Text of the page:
Weather Report: Dry and Sunny (Alcohol Not Included)

IMG_0813Well, it’s here again, New Year’s Eve, so my plan is to get this written and do other things, just like you. I’m not dressing up, though the pricey heels I splurged on for a daughter’s wedding have beckoned from my closet. I don’t intend on dropping a lot of cash for a rousing city celebration. I’m not even throwing my own party here, though at times I have, with a sumptuous repast (well, mostly potlucks) and everyone gabbing and meandering. Admittedly, I can become wistful and daydream about dancing during this holiday but rarely have since sliding past forty. (I do intend on taking more flamenco dance classes and Zumba–but first I have to finish off 2014.)

No, I’m soon to wrap up in a velvety sage green blanket and hunker down in my favorite chair with a couple of magazines or a book. Get drowsy just as the neighborhood’s fireworks go off. But the reason why I’m in for the night is not to just relax, nor to avoid the cold snap we’re having.

Earlier this day my husband and I were taking a good look around a newly renovated neighborhood. Portland has very distinctive areas that have a surfeit of atmosphere. I hadn’t much thought about the meaning of the day as we strolled the blocks in brilliant sunshine. The sky was so blue it vibrated. I was taking photos every few feet as I do no matter where we are, noting the changes architecturally and shop-wise. Scores of people were partaking of the simple pleasures a rain-free day affords in the Pacific Northwest. We finally stopped at my favorite tea purveyor for a take-out cup of cinnamon spice rooibos and crossed the street.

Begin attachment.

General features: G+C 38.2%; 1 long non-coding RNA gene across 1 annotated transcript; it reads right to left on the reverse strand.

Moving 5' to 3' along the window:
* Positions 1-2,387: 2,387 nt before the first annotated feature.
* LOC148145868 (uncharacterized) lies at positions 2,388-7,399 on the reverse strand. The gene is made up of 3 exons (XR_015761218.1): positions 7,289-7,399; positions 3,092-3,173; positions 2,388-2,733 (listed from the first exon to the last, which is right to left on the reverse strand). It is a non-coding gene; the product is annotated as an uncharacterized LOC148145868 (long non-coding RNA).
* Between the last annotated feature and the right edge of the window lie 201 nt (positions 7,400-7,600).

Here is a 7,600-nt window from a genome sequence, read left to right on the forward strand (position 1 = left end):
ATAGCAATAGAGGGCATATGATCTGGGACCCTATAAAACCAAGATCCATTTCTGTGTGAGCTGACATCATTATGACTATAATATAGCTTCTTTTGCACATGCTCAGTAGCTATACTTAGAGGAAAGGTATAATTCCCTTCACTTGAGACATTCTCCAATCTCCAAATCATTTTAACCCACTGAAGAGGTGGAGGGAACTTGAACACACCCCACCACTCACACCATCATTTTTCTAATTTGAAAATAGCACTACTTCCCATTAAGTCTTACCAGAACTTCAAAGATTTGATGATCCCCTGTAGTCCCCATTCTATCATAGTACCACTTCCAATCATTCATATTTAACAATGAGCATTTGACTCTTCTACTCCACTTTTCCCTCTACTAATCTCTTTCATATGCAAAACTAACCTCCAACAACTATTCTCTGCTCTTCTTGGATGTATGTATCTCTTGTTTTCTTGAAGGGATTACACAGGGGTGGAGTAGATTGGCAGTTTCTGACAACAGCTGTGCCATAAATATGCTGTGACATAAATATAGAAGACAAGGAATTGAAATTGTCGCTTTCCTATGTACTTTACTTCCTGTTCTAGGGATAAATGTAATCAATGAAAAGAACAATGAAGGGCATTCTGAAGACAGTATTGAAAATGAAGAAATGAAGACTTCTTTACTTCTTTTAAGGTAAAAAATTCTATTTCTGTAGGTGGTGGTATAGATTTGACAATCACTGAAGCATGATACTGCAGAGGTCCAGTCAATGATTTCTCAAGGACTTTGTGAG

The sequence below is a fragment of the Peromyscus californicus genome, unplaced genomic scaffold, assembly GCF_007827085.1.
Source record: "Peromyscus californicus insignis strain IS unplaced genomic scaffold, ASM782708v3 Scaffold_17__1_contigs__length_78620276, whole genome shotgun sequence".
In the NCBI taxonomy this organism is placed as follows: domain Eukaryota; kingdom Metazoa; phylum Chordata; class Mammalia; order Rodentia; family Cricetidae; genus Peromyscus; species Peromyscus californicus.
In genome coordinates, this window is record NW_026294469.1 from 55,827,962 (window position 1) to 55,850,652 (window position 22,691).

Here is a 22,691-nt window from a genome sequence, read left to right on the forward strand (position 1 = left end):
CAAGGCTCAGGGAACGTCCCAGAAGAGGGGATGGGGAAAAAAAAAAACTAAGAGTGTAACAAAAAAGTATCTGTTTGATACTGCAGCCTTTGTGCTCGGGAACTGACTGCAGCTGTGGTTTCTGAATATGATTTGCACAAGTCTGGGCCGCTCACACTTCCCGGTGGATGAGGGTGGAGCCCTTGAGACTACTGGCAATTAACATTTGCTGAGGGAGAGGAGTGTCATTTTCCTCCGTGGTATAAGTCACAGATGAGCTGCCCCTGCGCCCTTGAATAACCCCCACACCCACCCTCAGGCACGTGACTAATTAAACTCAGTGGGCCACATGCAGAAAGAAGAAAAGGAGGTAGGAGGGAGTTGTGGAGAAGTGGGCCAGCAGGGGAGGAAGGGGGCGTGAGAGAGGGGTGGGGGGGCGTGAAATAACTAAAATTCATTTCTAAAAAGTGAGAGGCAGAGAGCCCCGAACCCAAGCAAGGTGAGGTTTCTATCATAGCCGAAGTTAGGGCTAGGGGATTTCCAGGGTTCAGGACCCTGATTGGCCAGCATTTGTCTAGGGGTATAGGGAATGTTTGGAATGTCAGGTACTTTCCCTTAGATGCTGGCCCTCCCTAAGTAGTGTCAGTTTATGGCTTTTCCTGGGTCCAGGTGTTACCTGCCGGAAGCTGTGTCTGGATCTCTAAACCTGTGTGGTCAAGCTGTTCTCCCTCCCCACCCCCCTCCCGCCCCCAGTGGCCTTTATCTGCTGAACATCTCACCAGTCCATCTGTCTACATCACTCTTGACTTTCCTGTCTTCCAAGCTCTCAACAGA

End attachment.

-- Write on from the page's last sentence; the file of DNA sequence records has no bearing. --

And that is when the quaint scene presented itself, an old brick building that had been spared, then perked up with new paint and decorative signs. It had a front door that drew me, then stopped me as I snapped another few photos. Then I read the sign: “5:00, Join Us for Snacks and Champagne.” (See first photo.)

I paused, imagining what it would be like to enter that atractive, arty restaurant, pull up chair to table and dig into a bowl of snacks as I sipped champagne with spouse and friends. And do it as if this was a natural event, a gathering of convivial folks who imbibed alcohol and savored tasty food with it. Without a second thought.

That will never happen for me. Not again.

I can’t recall the last time I drank during New year’s Eve. I doubt it mattered. Oh, I drank, just not on special occasions. Then I likely was alcohol-free so no one knew the power alcohol had over me. I was twenty-seven, late to start use of the mood enhancement and pre-sleep relaxant. It was wine then, cheap and red and taking up only half an ordinary glass. It was lovely. Innocent. Until it wasn’t. By the time I was in serious trouble three years later I could drink a half pint in a short time, with or without a mixer. I was a small woman, about one hundred pounds, so it hit fast. But it continued to ensnare me for a decade, off and on.

Drinking was never a time to party for me. It was a socially acceptable assist to the procurement of a comfortable state of being.  It blunted the grief of random heartache. A glass or two of wine brought me a slumber rich in forgetfulness. Later, liquor loosened tightness in my chest, took the poisonous sting out of  real and imagined failures, helped me avoid dangerous spots in relationships. It made things that were awful more acceptable and depressing, funny. Or so I believed. It seemed ridiculous to consider that it might one day commandeer my life. I had hardly enough years to try out more than a few kinds of drinks. But it happened. Fast. Why? I may never know for certain; my family tree is not an alcoholic one. I was proof that it doesn’t require a clear genetic connection, many decades of heavy abuse, or great quantities to cause big trouble. For many, alcohol becomes a forbidden fruit.